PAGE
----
Optional additions: roasted veggies taste great with added herbs.  Try sprinkling herbs de Provence, rosemary, or thyme over your veggies before roasting.


Pre-heat the oven to 400 degrees.

Slice veggies into pieces.  Sticks, cubes, slices – you can roast veggies in any shape.  Use a sharp chef’s knife, and watch your fingers while slicing!

Line a cookie sheet with foil.

Toss veggies with olive oil, salt, and pepper.

Spread the veggies on the cookie sheet.

Put the veggies in the oven for 20 minutes.   Flip the veggies over, and bake for another 15-20 minutes.  The veggies should be soft but not mushy.

We eat roasted veggies with everything.  Try throwing them into pasta, adding to quinoa or grain salads, or rolling up in a tortilla with feta cheese.  Delicious!

~Semi-Veggie Jessie


Homemade “Clif” Energy Bars November 3, 2010

Filed under: Recipes — semiveggie @ 2:05 pm
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What Would You Cook If You Couldn’t Leave the House?


Oh no!  I can see it now.  You walked out of your house to your car, hoping to drive to town and get some dinner.  You put your keys in the ignition, but the car won’t start!  Without transportation, your plans to purchase a Big Mac and fries are ruined.  You drag yourself back inside the house, and stare at your pantry in agony.   It’s time to be innovative: how would you satisfy your hunger if you couldn’t leave the house?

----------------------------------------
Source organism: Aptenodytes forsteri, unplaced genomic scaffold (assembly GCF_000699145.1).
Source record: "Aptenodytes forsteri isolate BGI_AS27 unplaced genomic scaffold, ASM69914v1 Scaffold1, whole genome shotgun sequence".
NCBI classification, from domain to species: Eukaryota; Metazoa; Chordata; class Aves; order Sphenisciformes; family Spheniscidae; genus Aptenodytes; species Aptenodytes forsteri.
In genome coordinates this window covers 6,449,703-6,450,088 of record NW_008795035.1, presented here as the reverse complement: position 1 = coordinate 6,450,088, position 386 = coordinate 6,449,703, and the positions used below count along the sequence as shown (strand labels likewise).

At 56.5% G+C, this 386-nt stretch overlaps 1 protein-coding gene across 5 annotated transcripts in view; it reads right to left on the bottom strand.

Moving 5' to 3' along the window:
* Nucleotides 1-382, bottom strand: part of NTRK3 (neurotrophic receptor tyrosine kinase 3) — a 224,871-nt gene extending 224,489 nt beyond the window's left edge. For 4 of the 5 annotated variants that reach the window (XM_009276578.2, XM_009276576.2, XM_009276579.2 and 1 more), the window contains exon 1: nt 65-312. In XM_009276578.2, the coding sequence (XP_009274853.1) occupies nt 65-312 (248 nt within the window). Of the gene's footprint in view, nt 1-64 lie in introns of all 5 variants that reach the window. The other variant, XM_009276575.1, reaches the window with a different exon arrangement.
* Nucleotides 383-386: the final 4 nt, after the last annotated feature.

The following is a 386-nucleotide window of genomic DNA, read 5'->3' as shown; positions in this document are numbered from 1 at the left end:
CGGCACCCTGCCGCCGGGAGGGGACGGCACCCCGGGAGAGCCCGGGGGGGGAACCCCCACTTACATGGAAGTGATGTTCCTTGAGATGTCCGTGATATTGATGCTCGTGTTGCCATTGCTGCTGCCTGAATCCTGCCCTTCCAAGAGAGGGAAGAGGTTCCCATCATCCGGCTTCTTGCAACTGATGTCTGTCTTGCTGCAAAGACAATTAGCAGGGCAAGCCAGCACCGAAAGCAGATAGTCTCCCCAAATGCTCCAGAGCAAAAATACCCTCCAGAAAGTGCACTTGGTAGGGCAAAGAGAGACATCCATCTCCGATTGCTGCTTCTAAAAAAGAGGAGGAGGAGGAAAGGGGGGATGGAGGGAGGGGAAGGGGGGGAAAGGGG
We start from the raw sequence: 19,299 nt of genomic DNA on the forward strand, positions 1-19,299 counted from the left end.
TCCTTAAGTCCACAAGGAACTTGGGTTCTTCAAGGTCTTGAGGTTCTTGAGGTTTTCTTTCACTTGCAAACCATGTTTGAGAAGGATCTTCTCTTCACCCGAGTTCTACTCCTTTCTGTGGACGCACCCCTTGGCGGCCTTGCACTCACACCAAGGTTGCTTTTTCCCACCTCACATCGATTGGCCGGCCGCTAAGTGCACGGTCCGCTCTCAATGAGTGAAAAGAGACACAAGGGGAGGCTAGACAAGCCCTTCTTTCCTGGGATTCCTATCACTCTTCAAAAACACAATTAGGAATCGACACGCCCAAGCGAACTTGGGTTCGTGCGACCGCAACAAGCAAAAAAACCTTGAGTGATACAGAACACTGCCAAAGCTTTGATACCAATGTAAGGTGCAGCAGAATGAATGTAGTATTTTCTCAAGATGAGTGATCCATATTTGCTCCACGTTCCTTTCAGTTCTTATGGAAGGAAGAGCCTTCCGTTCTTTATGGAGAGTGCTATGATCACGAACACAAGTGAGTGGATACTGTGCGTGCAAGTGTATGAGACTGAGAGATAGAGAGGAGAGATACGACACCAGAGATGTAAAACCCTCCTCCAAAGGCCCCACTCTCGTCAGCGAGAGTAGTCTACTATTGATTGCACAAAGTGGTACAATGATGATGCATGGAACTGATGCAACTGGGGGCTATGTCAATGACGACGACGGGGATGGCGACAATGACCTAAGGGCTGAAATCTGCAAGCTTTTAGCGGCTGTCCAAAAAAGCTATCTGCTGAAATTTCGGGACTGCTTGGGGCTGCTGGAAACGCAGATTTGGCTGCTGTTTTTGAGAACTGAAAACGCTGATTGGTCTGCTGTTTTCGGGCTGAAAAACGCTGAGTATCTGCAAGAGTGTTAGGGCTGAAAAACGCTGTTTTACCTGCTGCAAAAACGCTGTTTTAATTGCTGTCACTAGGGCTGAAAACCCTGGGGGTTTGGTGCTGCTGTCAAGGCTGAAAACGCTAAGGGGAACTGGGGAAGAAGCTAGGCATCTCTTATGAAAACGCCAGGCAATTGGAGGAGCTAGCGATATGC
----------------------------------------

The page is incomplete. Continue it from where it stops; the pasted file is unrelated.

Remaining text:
Choose ingredients based on the time of day.

If you want some some breakfast inspiration, eggs are a good start.  Crack a few eggs into a bowl, and add some veggies.  Lunches usually involve sandwiches – toast some bread and check your fridge for possible fillings.  Dinners can start with a grain or starch, such as pasta.  Boil some water, and then search your kitchen for ingredients that like to be boiled: potatoes, barley, or macaroni for example.  Desserts generally begin with sugar and butter, so start your mixer and go from there.  Use these stereotypical meal categories to jump-start your culinary creations.

Search the back of your pantry.

The back of my pantry is a Bermuda Triangle of ingredients.  Half-empty boxes of brown rice.  Chocolate-dusted boxes of cocoa powder.  Sherry vinegar, cornstarch, oats, and rye flour.  Separately, the contents of my pantry don’t sound very exciting to my taste buds.  Rather than just staring at the same ingredients you always see in the pantry, go digging!  Grab that tall bottle you see leaning over in the back corner.  Ooh, it’s rice vinegar… maybe it’s time for a stir-fry.  Turn the labels on your cans to face the front for easier reading.  I forgot I had evaporated milk in the house!  Brownies, anyone?  Take out any ingredients that sound delicious, and put them on the counter.  Now, match them up.  Pair the balsamic vinegar with pasta, and add a can of tomatoes.  Place the lentils next to the veggie broth and a can of corn.  Experiment with different combinations.